Minggu, 08 April 2012

Origin of Atom

The earliest references to the
concept of atoms date back to ancient India in the
6th century BCE, originally proposed by a sage
Kanada (or Kana-bhuk, literally, atom-eater); a
Hindu philosopher. The Nyaya and Vaisheshika
schools developed elaborate theories of how atoms
combined into more complex objects (first in
pairs, then trios of pairs). The references to atoms
in west emerge a century later by Leucippus whose
student, Democritus, systemized his views. In
around 450 BCE, Democritus coined the term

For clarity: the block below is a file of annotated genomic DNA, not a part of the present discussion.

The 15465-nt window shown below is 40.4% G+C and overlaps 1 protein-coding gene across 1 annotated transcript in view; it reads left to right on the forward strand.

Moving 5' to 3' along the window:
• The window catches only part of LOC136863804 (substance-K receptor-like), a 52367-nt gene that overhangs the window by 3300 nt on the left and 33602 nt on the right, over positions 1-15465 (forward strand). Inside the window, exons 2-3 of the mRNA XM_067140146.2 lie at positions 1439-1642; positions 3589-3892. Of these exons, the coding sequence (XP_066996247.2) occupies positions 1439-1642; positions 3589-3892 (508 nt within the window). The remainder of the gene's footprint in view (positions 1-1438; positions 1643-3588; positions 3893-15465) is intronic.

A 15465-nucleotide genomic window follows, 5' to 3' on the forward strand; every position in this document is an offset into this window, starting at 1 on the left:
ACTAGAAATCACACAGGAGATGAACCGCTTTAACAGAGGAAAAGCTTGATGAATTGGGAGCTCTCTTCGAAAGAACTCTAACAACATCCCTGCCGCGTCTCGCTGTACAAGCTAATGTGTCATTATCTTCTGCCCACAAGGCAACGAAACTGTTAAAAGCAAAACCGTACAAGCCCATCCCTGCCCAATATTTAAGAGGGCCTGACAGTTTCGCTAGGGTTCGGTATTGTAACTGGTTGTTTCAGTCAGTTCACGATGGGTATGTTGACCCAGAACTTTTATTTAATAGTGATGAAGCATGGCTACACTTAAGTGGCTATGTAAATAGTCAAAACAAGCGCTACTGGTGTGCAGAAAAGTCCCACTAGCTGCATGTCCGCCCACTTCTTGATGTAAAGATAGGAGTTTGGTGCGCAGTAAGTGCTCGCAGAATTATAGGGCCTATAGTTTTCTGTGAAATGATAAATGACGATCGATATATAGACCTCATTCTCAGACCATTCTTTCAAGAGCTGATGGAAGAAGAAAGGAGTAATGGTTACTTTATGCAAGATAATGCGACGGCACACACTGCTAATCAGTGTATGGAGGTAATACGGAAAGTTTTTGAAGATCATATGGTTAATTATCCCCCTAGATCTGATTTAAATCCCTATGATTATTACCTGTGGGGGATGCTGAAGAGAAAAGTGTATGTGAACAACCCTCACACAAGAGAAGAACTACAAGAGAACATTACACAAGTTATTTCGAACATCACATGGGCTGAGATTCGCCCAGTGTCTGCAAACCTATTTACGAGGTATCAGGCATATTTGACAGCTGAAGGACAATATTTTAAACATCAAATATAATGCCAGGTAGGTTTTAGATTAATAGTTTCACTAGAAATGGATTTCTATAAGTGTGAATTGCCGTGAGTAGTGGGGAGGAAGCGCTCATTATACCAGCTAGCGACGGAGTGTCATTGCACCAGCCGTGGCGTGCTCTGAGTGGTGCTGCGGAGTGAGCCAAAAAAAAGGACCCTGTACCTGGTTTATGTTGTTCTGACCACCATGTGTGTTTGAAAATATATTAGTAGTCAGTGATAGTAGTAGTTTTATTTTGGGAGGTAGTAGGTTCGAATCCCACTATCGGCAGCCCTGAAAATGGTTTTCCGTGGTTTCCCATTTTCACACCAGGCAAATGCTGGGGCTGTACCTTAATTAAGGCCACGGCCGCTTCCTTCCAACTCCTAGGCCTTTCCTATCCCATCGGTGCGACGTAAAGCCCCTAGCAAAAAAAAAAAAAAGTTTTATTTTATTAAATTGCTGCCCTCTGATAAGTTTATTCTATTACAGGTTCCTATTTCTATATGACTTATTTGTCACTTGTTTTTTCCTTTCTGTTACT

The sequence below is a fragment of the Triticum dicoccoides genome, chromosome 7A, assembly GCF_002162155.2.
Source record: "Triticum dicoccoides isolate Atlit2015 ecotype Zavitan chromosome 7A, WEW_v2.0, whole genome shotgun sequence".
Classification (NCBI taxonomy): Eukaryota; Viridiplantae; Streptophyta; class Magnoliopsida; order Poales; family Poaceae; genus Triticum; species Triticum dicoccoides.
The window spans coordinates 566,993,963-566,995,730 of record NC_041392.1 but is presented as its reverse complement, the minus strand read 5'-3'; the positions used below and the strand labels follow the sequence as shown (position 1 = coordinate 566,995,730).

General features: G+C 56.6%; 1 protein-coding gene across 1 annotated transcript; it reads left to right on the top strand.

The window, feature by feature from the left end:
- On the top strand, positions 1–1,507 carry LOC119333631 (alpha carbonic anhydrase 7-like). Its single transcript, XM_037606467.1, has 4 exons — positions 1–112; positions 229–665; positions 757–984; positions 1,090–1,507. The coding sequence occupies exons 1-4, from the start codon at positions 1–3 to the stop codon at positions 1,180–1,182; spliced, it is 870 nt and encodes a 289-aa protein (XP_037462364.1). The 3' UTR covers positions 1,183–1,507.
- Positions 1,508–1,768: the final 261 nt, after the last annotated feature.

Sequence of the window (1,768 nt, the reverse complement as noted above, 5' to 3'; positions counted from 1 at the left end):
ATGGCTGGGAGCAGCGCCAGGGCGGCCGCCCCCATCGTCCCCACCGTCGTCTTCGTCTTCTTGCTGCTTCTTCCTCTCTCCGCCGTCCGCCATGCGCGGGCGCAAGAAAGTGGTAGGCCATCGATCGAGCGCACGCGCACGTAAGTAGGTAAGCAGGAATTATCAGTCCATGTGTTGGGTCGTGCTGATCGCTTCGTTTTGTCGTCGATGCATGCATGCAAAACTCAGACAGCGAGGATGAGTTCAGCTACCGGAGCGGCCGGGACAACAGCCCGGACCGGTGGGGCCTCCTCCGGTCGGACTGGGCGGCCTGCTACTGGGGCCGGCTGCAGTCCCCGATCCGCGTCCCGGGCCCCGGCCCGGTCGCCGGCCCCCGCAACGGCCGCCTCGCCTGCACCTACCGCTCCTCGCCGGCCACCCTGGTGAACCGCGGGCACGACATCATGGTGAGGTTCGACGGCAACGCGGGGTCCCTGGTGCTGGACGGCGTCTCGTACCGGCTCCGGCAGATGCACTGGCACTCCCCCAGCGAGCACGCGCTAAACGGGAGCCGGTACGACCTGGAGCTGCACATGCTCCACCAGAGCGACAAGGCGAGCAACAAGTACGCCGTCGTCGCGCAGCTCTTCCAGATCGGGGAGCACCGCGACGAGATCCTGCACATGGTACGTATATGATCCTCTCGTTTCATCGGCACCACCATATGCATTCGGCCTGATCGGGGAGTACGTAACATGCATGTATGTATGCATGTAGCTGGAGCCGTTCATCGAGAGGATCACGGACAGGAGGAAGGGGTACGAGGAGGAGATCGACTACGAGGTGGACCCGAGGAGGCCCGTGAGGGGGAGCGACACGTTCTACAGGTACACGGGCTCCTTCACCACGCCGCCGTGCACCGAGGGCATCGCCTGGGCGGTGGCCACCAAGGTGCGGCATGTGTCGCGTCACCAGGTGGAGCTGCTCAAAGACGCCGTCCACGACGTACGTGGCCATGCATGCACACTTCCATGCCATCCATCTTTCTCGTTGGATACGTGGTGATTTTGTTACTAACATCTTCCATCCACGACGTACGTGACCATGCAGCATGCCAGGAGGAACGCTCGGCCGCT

atomos (for atoms), which meant "uncuttable".
Though both the ancient Indian and Greek
concepts of the atom were based purely on
philosophy, modern science has retained the name
coined by Democritus. Vaisheshika, or Vaises.ika,
(Sanskrit) is one of the six Hindu schools of
philosophy (orthodox Vedic systems) of India.
Historically, it has been closely associated with the
Hindu school of logic, Nyaya. Vaisesika espouses a
form of atomism and postulates that all objects in
the physical universe are reducible to a finite
number of atoms.

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